McGill’s campus-community radio station CKUT 90.3FM, in partnership with the McGill Sustainability Projects Fund, kicked off their Under the Weather: Climate Change Research and Justice series on September 12. The monthly lecture series hopes to spread awareness on climate change in the McGill community.
The lectures aim to promote environmental and climate justice, and also aim to give students an opportunity to participate in discussions on oft-ignored environmental issues.
“I would love to see action being taken after this. I’ve been collaborating with Climate Justice Montreal and we’ve talked about organizing discussion workshops after these lectures to discuss what we can do here in Montreal,” said Irene Dambriunas, program coordinator and Environmental Studies student.
For the first lecture of the series, filmmaker and social justice activist Amy Miller discussed the root causes of climate change and denounced the hypocrisy of the carbon market today. She focused on the failure of the carbon market, along with some of the paradoxes and problems behind the Kyoto Protocol.
The Kyoto Protocol created a system where companies paid for their emission of CO2 with ‘carbon credits’ in the hopes of reducing pollution. According to Miller, the Kyoto Mechanisms – which include Emissions Trading, the Clean Development Mechanism, and Joint Implementation – prove to be more of a “magic trick” than a real solution to the issue of climate change.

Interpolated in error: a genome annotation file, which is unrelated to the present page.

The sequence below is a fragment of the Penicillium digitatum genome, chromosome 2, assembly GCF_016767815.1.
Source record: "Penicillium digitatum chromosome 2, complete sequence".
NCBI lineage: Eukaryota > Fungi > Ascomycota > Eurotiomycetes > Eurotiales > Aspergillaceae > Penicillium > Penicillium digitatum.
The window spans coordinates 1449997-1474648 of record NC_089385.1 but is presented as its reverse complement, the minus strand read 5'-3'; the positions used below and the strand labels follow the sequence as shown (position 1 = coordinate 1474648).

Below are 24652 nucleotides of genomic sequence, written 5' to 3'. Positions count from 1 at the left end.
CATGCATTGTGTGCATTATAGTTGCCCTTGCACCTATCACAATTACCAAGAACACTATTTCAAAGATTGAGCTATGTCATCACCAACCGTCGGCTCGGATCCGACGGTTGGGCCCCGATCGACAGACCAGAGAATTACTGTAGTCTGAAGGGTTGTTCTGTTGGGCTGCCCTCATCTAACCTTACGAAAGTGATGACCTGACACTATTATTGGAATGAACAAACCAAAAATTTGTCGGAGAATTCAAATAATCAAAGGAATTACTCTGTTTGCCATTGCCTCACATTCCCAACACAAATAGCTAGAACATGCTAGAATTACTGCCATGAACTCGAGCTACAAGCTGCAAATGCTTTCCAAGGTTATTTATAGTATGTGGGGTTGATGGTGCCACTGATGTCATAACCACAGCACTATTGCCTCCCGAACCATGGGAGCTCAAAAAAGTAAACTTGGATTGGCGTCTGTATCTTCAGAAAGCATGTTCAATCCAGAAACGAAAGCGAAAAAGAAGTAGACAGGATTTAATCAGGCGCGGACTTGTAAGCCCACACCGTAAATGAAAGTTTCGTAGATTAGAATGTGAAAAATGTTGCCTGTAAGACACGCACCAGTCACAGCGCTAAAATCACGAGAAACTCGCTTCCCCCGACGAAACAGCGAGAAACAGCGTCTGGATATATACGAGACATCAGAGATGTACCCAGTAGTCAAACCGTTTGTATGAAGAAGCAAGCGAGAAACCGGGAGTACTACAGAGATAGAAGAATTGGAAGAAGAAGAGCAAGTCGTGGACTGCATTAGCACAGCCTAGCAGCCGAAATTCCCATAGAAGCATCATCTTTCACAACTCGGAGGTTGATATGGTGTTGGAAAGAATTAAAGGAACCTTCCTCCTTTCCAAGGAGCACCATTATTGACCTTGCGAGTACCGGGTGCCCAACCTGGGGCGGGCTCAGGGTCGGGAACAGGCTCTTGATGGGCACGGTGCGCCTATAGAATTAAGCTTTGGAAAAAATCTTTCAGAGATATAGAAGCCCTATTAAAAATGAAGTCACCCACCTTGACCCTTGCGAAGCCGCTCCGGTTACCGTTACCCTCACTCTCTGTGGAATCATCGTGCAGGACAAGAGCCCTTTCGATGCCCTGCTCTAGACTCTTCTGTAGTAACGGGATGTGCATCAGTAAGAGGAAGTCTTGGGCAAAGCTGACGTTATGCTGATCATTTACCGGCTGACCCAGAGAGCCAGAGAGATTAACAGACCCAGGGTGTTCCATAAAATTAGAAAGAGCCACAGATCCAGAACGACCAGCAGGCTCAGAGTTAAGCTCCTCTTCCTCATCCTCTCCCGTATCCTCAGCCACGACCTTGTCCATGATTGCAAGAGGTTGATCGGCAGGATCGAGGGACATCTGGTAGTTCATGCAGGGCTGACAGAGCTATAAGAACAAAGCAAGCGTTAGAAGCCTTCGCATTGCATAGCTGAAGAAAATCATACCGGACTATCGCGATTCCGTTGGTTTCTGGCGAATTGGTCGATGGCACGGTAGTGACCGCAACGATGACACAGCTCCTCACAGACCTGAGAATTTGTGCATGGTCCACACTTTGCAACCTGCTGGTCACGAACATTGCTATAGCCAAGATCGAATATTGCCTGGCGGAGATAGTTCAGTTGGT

In short, the idea was to reduce pollution without altering any level of production; however, Miller pointed out that this system creates the illusion that the level of CO2 released is decreasing when in reality it is just being concealed.
Additionally, Miller discussed the inevitable consequences of having a system where profit is at stake. Miller exposed what she saw as the disconnect between language and reality using her recent documentary The Carbon Rush as an illustration. The idea of funding green projects all around the world sounds like it could only help, but according to Miller, in reality it is ruining the lives of many inhabitants whose land and property are stolen by the ones who hold power in this capitalist system.
Each of the lectures in the series is also aired on CKUT. “My hopes are that the recordings will help broaden the audience, because these lectures are meant to be accessible to everybody since climate change is something that is going to affect all of us,” said Dambriunas.
The next event in the series will take place on October 10 and will be aired on CKUT 90.3FM.